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Modelling the Changing Availability of Landfast Sea Ice Suitable for Breeding Ringed Seals Along the Coast of Labrador


A hunter from the community of Nain, Labrador examines the birth lair of a ringed seal that has collapsed too early in the season due to low snow cover and smooth ice conditions.

Ringed seals are a key species in ice-covered Arctic marine ecosystems because they link the aquatic food web to higher level predators. In addition, this species is culturally important and is an important food source for northern Inuit communities. Ringed seals construct a well-sheltered birth lair under snow drifts created by rough sea ice to protect the pup from the cold and predators. As the quantity and quality of sea ice decreases due to climate change the availability of birthing habitat will decrease and pup survival in some areas of the seal's range will decrease as well. Loss of habitat that is essential to the species is an international concern that has led the United States to consider listing ringed seals as a threatened in a significant portion of their range.

This project will use archived satellite imagery to identify climate related changes in the availability of quality pupping habitat for ringed seals in coastal Labrador. This will allow researchers to link the reproductive productivity of seals to changing habitat, and gain a better understanding of the capacity of the species to adapt.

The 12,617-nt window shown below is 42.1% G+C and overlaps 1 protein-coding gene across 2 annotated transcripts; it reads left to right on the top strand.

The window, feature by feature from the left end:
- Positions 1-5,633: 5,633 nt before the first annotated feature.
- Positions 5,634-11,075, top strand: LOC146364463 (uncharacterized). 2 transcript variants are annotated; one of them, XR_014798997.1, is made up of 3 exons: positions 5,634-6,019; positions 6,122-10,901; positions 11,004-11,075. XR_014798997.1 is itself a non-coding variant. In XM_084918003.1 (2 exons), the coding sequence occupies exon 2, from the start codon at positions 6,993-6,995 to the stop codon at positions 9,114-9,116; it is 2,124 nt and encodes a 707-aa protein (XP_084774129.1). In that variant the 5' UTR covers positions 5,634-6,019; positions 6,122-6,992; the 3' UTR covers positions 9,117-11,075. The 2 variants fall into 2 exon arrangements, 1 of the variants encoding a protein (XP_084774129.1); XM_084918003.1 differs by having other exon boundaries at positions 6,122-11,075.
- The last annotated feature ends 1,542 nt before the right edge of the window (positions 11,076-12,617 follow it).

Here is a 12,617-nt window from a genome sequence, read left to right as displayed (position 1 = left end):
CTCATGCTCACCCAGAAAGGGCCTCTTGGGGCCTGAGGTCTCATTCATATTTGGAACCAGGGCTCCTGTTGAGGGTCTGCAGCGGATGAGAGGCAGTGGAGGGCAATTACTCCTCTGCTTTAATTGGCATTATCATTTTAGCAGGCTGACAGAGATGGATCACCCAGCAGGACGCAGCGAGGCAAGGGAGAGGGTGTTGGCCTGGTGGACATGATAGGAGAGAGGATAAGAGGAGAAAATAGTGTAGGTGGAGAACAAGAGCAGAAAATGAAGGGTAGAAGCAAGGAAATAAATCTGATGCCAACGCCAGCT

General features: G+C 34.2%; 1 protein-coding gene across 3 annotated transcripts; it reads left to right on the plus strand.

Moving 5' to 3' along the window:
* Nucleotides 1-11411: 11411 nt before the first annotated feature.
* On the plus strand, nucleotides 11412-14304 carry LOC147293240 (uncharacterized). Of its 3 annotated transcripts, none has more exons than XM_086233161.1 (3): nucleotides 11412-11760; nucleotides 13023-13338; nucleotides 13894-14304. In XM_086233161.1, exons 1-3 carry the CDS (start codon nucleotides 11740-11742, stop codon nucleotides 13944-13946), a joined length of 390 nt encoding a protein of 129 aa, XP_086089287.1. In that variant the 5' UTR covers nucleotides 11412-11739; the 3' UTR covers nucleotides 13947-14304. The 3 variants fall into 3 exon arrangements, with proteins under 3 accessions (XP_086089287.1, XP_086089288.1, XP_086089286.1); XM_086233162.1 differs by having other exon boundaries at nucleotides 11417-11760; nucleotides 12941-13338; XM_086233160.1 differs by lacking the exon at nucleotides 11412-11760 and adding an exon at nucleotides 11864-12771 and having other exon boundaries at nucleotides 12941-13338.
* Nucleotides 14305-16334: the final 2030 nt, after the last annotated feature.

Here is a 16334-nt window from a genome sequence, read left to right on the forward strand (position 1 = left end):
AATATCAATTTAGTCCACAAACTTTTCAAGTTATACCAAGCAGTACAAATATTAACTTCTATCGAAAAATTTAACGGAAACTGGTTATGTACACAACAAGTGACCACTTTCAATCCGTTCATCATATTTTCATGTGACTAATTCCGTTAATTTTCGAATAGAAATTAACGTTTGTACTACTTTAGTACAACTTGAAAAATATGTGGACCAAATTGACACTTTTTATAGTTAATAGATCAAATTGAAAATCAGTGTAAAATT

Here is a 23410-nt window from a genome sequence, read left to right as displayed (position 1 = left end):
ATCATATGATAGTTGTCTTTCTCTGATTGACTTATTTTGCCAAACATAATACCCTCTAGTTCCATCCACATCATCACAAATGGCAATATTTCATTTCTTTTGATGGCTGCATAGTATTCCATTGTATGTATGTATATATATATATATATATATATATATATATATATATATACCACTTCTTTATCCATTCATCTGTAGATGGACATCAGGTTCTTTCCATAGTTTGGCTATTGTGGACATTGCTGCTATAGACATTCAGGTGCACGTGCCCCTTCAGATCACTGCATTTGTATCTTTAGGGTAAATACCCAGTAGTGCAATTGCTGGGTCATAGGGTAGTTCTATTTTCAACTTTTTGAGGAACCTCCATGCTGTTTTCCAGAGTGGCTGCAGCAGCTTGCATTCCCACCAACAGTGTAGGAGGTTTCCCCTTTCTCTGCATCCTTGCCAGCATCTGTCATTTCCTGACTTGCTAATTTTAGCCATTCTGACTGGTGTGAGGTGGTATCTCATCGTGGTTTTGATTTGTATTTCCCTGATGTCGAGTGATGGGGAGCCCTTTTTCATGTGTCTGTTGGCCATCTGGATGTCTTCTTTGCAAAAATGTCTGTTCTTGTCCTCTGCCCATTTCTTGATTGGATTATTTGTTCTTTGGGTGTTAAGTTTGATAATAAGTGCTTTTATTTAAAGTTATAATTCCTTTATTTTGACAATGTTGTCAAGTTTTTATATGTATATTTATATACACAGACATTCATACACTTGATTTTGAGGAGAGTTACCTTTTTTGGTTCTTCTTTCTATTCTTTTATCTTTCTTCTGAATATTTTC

Results: Researchers used a sea ice habitat model to identify the presence of key ice features necessary for ringed seal pupping habitat in the regions of Nain, Hopedale, Lake Melville, and eastern Hudson Bay. Conditions along the coast of Labrador were challenging for pup survival for four years within the period from 2001 to 2007, Lake Melville experienced the least extreme variability among the region. During the course of this study, researchers were able to observe the ice dynamics that created the key ice features characteristic of good pupping habitats, such as sequential freezing that allows sheets of ice to bump and crack into one another forming large ridges of deformed ice. Other events, such as pack ice surges that compress useable rough ice habitat and rapid freezing that creates smooth ice, reduce the availability of suitable pupping habitat.

Further study is required to improve the sea-ice model in order to incorporate snow depth and to differentiate between snowdrifts (which are unsuitable for pupping) and some rough ice features that are useable habitat. Researchers are also conducting further study to model larger areas in the study regions listed above. Results from this study will be included in a scientific publication.

Program Name

Aquatic Climate Change Adaptation Services Program (ACCASP)


Atlantic: Newfoundland, Labrador Shelves

Principal Investigator(s)

Becky Sjare
Fisheries and Oceans Canada

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